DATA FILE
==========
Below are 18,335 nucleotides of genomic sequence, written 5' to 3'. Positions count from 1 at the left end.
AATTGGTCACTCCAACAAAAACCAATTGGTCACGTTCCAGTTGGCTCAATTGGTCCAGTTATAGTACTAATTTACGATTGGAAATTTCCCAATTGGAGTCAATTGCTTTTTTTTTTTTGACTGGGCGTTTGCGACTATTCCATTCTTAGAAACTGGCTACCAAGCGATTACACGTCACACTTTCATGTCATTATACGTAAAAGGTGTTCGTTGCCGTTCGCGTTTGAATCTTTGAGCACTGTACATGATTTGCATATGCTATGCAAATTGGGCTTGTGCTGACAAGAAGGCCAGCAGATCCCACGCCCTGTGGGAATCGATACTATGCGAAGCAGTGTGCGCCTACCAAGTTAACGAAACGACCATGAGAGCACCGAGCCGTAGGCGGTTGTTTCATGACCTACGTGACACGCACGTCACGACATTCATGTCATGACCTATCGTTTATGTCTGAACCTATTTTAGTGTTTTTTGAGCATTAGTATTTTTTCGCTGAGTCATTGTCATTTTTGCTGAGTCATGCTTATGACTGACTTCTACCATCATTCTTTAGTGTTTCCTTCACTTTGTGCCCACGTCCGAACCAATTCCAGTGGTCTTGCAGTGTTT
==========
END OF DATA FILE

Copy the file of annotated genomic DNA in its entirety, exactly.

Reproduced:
Below are 18,335 nucleotides of genomic sequence, written 5' to 3'. Positions count from 1 at the left end.
AATTGGTCACTCCAACAAAAACCAATTGGTCACGTTCCAGTTGGCTCAATTGGTCCAGTTATAGTACTAATTTACGATTGGAAATTTCCCAATTGGAGTCAATTGCTTTTTTTTTTTTGACTGGGCGTTTGCGACTATTCCATTCTTAGAAACTGGCTACCAAGCGATTACACGTCACACTTTCATGTCATTATACGTAAAAGGTGTTCGTTGCCGTTCGCGTTTGAATCTTTGAGCACTGTACATGATTTGCATATGCTATGCAAATTGGGCTTGTGCTGACAAGAAGGCCAGCAGATCCCACGCCCTGTGGGAATCGATACTATGCGAAGCAGTGTGCGCCTACCAAGTTAACGAAACGACCATGAGAGCACCGAGCCGTAGGCGGTTGTTTCATGACCTACGTGACACGCACGTCACGACATTCATGTCATGACCTATCGTTTATGTCTGAACCTATTTTAGTGTTTTTTGAGCATTAGTATTTTTTCGCTGAGTCATTGTCATTTTTGCTGAGTCATGCTTATGACTGACTTCTACCATCATTCTTTAGTGTTTCCTTCACTTTGTGCCCACGTCCGAACCAATTCCAGTGGTCTTGCAGTGTTT